On a very basic level, choosing what foods we eat are some of the most import decisions we make in a day .  Too often, though, these decisions fall prey to other priorities — time, energy, availability, mood. . .  So we wind up making less than ideal choices on our food consumption.

Every five years Health and Human Services release their recommended food guidelines.  The 2015 guidelines are due soon (yes, in 2016).  The USDA’s Center for Nutrition Policy and Promotion will then promptly release their latest food chart “to help consumers make better choices” based on those guidelines.

Past Food Pyramids

Most of us can still remember the original stacked “Eating Right Pyramid” chart which was started in 1992.  It was instantly recognizable by its wide grain based dietary recommendations and small pinnacle of fats and sweets.  In 2005 Eating Right was morphed into a vertically proportioned “my food pyramid.”

pyramid to mypyramid

MyPyramid turned out to be a major failure in helping people to figure out what proportion of their diet should come from each category and which foods should take priority.  Basically, everything looked about the same, except for a skinny strip of golden — fats?  The upsides of the vertical pyramid (big one in my books) are that it pairs food with exercise and seems, for the first time, to convey that not all foods within a category were created dietarily equal.  Though you had no way of knowing what those foods were.

myplate_blueMove To Food Plate

In 2010 USDA’s abandoned the ancient food pyramid altogether and introduced us to a place-setting food chart called “MyPlate”.   A chart so simple it tells us nothing about food choices, proportionally or priorities.

Fruits, Vegetables, Grain and Protein politely share a plate in a color-coordinated balance that is even crossed paired for aesthetics.  Dairy is quarantined in a glass.  And weirdly Fats and Sweets are dropped from the charts altogether.  They aren’t even given a place on the empty fork.  (Did they think people suddenly stop eating them??)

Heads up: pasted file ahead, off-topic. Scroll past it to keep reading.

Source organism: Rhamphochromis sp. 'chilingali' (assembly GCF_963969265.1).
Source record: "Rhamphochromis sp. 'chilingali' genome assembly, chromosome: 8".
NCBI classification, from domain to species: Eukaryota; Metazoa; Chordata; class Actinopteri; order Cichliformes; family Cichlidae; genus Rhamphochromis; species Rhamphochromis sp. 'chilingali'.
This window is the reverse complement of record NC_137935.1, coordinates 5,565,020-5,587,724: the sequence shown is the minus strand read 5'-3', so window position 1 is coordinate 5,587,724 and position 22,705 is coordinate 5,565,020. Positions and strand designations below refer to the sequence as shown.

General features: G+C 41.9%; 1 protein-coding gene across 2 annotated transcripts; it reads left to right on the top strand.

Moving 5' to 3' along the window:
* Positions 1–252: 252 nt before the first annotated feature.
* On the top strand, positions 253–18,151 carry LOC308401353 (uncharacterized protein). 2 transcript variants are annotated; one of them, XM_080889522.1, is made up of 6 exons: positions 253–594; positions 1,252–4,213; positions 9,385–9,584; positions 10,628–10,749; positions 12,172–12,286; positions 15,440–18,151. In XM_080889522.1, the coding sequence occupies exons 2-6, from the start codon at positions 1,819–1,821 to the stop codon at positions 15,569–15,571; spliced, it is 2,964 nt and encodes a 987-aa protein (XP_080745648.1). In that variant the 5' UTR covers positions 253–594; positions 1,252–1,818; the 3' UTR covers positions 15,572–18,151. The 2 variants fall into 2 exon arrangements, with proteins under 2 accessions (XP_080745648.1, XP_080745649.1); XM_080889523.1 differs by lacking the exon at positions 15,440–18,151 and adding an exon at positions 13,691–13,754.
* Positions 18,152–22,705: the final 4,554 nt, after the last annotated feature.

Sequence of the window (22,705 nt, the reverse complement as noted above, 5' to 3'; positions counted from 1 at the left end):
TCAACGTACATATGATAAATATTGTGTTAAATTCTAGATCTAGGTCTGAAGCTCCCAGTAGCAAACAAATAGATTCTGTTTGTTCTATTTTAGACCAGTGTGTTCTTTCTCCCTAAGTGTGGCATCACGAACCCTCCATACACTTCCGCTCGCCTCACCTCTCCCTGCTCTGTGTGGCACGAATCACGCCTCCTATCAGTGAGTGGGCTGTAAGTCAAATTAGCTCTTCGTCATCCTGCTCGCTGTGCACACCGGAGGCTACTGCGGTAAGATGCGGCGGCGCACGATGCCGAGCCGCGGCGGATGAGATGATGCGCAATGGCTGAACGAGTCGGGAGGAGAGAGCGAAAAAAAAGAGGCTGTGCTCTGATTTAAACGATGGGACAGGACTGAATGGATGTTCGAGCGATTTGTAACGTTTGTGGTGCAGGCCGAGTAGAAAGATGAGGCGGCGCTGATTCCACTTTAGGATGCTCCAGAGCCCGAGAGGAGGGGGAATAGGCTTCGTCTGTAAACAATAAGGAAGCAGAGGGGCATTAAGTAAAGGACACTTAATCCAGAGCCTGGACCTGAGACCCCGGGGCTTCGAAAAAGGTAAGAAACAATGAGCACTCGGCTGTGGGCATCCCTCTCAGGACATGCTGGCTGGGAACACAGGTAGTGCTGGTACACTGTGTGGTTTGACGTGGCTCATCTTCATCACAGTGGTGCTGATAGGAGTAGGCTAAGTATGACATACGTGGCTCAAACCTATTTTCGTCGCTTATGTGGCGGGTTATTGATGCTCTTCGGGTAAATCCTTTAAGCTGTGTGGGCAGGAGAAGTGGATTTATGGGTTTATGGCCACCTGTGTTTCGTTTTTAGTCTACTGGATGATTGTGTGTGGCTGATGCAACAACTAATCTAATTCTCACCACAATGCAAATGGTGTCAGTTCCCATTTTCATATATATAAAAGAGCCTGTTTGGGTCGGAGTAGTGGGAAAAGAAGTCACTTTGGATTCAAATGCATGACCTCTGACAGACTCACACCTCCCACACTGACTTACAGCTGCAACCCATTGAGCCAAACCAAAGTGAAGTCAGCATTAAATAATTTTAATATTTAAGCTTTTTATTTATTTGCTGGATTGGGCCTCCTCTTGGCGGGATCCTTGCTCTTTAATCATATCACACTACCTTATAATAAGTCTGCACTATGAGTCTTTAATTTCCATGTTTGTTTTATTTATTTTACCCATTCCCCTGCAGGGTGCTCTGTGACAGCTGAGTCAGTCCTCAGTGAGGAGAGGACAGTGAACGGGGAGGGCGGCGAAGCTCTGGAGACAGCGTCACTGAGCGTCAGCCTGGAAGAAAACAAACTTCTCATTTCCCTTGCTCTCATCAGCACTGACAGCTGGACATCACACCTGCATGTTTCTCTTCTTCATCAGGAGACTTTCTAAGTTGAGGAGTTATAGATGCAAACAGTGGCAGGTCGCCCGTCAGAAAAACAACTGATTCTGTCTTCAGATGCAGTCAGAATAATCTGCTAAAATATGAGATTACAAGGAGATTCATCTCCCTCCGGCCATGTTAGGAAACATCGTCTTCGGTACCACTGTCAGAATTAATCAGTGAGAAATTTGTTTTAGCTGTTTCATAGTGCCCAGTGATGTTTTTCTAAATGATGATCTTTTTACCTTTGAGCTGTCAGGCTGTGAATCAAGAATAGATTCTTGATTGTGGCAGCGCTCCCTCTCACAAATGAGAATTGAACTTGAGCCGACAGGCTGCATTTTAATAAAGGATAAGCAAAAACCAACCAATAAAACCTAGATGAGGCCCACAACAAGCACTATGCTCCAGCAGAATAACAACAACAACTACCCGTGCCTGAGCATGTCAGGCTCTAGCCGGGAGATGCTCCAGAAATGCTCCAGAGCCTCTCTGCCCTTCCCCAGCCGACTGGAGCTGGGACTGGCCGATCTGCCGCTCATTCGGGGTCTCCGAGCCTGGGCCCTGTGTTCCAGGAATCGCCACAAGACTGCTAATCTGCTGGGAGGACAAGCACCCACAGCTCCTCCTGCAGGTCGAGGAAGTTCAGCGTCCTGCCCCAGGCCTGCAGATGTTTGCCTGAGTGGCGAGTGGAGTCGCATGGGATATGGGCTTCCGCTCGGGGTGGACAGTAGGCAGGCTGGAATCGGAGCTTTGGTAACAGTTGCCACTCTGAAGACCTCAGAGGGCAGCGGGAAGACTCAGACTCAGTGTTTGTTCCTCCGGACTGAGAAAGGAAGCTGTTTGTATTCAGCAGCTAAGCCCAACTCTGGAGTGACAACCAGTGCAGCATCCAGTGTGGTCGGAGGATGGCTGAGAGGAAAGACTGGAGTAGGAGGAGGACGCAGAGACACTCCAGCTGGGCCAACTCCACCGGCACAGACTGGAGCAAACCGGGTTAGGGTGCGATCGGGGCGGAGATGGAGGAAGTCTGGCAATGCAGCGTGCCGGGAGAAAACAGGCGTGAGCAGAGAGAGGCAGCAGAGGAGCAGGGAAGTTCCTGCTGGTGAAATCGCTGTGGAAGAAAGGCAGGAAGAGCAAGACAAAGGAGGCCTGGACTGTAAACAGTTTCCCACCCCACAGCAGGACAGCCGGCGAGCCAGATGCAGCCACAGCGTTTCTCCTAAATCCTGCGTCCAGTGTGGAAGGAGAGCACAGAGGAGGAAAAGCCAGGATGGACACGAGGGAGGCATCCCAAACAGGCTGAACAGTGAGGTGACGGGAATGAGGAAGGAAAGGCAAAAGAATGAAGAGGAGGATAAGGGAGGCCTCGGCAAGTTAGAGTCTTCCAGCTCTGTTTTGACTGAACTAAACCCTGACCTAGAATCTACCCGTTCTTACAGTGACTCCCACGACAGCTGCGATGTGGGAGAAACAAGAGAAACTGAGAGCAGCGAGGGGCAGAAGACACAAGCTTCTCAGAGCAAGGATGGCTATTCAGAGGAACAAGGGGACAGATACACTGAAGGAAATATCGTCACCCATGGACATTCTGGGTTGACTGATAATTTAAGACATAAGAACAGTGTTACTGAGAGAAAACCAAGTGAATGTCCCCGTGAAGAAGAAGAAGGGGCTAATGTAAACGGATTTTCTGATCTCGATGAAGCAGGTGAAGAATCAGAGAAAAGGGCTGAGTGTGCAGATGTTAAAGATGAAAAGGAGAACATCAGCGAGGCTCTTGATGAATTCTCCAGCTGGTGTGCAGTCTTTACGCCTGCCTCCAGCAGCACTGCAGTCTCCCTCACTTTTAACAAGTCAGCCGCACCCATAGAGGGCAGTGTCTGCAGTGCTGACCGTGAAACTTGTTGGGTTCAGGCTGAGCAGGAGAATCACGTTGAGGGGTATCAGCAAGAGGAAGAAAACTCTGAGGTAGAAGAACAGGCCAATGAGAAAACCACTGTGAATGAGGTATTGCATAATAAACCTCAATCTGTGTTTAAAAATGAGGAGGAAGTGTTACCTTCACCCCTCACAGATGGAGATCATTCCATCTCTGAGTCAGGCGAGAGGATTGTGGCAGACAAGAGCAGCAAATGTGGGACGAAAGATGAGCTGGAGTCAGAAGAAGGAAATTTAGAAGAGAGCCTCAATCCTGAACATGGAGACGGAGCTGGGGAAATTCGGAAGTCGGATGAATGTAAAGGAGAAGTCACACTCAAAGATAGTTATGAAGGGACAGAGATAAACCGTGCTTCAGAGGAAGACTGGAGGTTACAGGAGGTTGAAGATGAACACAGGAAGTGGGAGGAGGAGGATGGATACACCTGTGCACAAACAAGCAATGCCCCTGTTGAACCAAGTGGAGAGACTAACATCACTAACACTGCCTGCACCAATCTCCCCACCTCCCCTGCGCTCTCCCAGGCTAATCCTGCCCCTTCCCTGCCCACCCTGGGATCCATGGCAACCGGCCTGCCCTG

The last five years have seen a lot of changes in food research, attitudes and  consumption.  Much of it recognizing the interactions between our bodies and our foods are much more complex and health dependent than we’ve historically treated them.  I have no idea if or how the new US guidelines and chart will reflect those changes, but call me skeptical.

Fortunately, I stumbled across a wonderful three pyramid food chart created by Steve Morris over at BlogBloggerBloggest.  It gives the right kind of visual aids to determine where various foods fall on the chart and what our options are to making good, better and best choices.  It also helps to remind us that individual foods rarely fall into just one category, and hence, they sometimes present overlapping health hazards or benefits.

Three Pyramid Food Chart

Three Pyramid Food Chart

*Click on image for larger view. (Pulses are certain legumes like pinto beans, navy beans, dry peas and lentils.)

I do have a couple of minor suggestions for the chart.

  1. Give Fats and Proteins proportionally narrower pyramids.  Using three equal sized pyramids would suggest that Carbohydrates, Fats and Protein should be consumed in equal proportions.
  2. Add “Fresh” before “Fruit” and “Vegetables.”  Canned is a considerably less green choice for many because of added salt, sugar, preservatives.

All and all, the Three Pyramid Food Chart is a handy, well-thought-out and information rich tool to remind us that eating healthy is about balancing our options and looking for opportunities to shift to better, healthier foods choices.  Well done, Steve!

I wonder if the USDA’s 2016 food chart will be as helpful?

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